Oh, give me land, lots of land under starry skies above. Don't fence me in. Let me ride through the wide open country that I love. Don't fence me in. Let me be by myself in the evening breeze, listen to the murmur of the cottonwood trees. Send me off forever but I ask you please: Don't fence me in. Just turn me loose, let me straddle my old saddle underneath the western skies. On my cayuse, let me wander over yonder 'til I see the mountains rise. I want to ride to the ridge where the west commences and gaze at the moon until I lose my senses. I can't look at hovels and I can't stand fences. Don't fence me in.
MONDAY, JULY 29, 2002 - Showing some skin
On assignment Saturday, I was hanging out at the Washington "find another name" Redskins training camp at Dickinson College. If you're all about player autographs, training camp is the place to be. All the players stood around for a full hour writing their names for the fans, quite fairly and systematically. They called it "Fan Appreciation Day." Redskins owner Daniel Snyder showed his appreciation by blasting the fans with noise from his helicopter as he shuttled to and from Biddle Field. This was nothing short of true arrogance: He thinks he's so important that he must travel to his Saturday appointments in rural Pennsylvania by helicopter. Okay, fine, so I'm jealous. - Daryl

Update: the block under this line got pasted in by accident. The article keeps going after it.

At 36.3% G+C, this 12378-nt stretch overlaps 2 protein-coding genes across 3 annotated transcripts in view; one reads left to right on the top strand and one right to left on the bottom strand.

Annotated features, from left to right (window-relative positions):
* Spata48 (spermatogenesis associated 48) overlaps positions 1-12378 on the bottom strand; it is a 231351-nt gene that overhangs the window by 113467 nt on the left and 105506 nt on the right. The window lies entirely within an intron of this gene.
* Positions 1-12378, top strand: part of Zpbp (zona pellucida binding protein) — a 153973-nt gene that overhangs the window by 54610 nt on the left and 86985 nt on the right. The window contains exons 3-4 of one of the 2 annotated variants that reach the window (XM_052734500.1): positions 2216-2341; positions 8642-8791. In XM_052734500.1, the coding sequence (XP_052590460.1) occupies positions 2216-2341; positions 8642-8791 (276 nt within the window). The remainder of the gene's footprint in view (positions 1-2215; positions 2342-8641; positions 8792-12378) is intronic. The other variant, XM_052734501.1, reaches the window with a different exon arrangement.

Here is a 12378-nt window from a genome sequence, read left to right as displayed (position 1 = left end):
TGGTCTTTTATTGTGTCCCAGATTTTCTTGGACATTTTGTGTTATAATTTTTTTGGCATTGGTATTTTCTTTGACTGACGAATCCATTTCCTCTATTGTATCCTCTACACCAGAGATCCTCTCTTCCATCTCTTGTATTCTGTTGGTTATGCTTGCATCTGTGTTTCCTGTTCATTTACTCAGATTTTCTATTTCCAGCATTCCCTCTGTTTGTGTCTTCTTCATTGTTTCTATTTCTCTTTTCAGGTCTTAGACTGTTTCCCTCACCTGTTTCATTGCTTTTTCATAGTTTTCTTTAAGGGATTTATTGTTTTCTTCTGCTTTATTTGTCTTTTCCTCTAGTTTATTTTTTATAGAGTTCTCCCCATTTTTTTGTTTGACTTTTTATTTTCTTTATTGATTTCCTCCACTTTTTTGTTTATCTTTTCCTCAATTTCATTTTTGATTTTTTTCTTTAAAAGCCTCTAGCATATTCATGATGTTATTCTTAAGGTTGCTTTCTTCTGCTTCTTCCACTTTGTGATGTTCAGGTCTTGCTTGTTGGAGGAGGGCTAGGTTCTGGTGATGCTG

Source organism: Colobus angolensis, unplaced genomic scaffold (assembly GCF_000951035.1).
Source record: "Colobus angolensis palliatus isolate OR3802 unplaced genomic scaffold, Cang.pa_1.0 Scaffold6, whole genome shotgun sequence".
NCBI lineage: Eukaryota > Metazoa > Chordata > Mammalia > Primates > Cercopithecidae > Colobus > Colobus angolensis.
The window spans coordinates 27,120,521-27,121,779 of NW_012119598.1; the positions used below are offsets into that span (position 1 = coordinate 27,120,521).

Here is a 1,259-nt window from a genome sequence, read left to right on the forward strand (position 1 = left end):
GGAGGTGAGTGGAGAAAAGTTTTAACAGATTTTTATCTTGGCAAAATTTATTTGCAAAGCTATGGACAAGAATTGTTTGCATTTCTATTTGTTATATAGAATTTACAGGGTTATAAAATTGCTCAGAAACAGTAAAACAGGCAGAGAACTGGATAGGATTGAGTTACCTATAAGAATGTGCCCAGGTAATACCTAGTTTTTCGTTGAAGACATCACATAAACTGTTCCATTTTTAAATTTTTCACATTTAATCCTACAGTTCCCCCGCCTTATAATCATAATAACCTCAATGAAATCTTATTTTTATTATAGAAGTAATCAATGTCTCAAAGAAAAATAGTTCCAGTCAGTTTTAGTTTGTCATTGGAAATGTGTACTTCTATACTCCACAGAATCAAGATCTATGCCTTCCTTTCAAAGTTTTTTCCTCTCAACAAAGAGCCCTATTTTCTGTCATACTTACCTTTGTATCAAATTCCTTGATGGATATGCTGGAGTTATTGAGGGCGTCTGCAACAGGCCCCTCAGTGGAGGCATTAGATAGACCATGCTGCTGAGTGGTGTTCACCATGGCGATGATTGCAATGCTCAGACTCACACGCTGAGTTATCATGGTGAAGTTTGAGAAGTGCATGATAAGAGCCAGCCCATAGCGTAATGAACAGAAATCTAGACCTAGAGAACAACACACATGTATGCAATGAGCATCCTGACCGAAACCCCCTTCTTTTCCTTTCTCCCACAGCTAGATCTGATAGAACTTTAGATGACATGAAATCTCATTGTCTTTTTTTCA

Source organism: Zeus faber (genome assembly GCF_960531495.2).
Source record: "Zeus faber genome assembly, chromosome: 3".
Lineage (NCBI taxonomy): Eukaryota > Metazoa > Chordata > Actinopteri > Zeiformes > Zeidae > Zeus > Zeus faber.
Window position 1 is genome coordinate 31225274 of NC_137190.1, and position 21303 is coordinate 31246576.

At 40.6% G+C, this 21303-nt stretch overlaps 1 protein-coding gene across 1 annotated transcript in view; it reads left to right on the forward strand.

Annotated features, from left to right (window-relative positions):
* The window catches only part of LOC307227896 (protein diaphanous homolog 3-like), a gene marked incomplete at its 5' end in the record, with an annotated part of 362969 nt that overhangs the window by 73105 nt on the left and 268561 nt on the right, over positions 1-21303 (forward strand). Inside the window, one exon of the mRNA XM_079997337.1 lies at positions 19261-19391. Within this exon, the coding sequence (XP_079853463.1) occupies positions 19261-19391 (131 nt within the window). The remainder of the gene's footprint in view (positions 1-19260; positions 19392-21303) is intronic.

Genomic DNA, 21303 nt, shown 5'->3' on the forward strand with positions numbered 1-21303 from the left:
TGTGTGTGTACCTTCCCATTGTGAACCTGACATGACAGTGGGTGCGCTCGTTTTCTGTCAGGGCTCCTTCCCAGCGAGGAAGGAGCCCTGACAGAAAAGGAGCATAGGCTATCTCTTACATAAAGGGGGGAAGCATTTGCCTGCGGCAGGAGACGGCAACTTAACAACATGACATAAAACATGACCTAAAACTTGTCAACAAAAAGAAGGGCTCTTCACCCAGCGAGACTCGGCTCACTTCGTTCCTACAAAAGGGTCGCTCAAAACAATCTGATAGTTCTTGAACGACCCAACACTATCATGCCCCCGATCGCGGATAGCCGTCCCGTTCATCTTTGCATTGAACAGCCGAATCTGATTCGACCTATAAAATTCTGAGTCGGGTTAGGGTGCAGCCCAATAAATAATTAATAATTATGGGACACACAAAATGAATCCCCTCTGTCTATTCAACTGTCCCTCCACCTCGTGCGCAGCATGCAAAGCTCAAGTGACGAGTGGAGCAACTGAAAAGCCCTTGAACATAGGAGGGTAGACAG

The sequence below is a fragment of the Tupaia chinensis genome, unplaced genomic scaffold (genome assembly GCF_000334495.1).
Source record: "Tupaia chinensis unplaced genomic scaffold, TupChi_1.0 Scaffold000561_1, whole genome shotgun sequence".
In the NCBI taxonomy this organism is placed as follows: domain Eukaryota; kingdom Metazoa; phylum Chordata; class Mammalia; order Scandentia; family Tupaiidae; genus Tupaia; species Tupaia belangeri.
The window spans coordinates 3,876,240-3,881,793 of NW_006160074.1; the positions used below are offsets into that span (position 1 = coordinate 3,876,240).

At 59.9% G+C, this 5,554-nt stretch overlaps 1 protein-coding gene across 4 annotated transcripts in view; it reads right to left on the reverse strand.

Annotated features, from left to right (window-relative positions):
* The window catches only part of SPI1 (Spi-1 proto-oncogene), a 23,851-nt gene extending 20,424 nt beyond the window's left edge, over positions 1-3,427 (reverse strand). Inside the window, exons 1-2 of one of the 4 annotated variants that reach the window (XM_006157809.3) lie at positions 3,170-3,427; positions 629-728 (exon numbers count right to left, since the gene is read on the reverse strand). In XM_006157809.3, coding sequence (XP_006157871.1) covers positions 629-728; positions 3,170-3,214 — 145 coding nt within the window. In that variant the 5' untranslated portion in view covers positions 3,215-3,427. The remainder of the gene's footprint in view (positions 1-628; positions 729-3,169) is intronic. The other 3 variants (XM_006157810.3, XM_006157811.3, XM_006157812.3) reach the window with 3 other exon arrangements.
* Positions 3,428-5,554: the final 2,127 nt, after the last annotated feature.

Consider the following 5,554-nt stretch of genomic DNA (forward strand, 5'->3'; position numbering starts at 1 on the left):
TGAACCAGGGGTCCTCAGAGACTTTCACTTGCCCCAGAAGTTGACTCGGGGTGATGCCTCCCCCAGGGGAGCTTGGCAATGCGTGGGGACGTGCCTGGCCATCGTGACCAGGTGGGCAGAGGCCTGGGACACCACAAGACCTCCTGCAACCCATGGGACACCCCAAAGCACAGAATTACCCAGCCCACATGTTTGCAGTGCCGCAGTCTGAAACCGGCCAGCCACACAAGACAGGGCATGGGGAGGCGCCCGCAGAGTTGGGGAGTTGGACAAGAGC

SUNDAY, JULY 28, 2002 - Nine lives
Huzzah for the rescuers who saved the trapped coal minors in Somerset early this morning. If you were watching TV at around 11:30 last night, you got to see the rare picture of news reporters actually smiling with genuine happiness. You also may have caught a rare glimpse of Mark Schweiker, our half-term undercover governor, acting gubernatorial. Everyone realized that this is a simple, beautiful story of heroism. No shades of gray. (Unless you want to discuss the deadly environmental legacies of Pennsylvania's greedy industrialist past -- but let's not.) - Daryl
SATURDAY, JULY 27, 2002 - Food for thought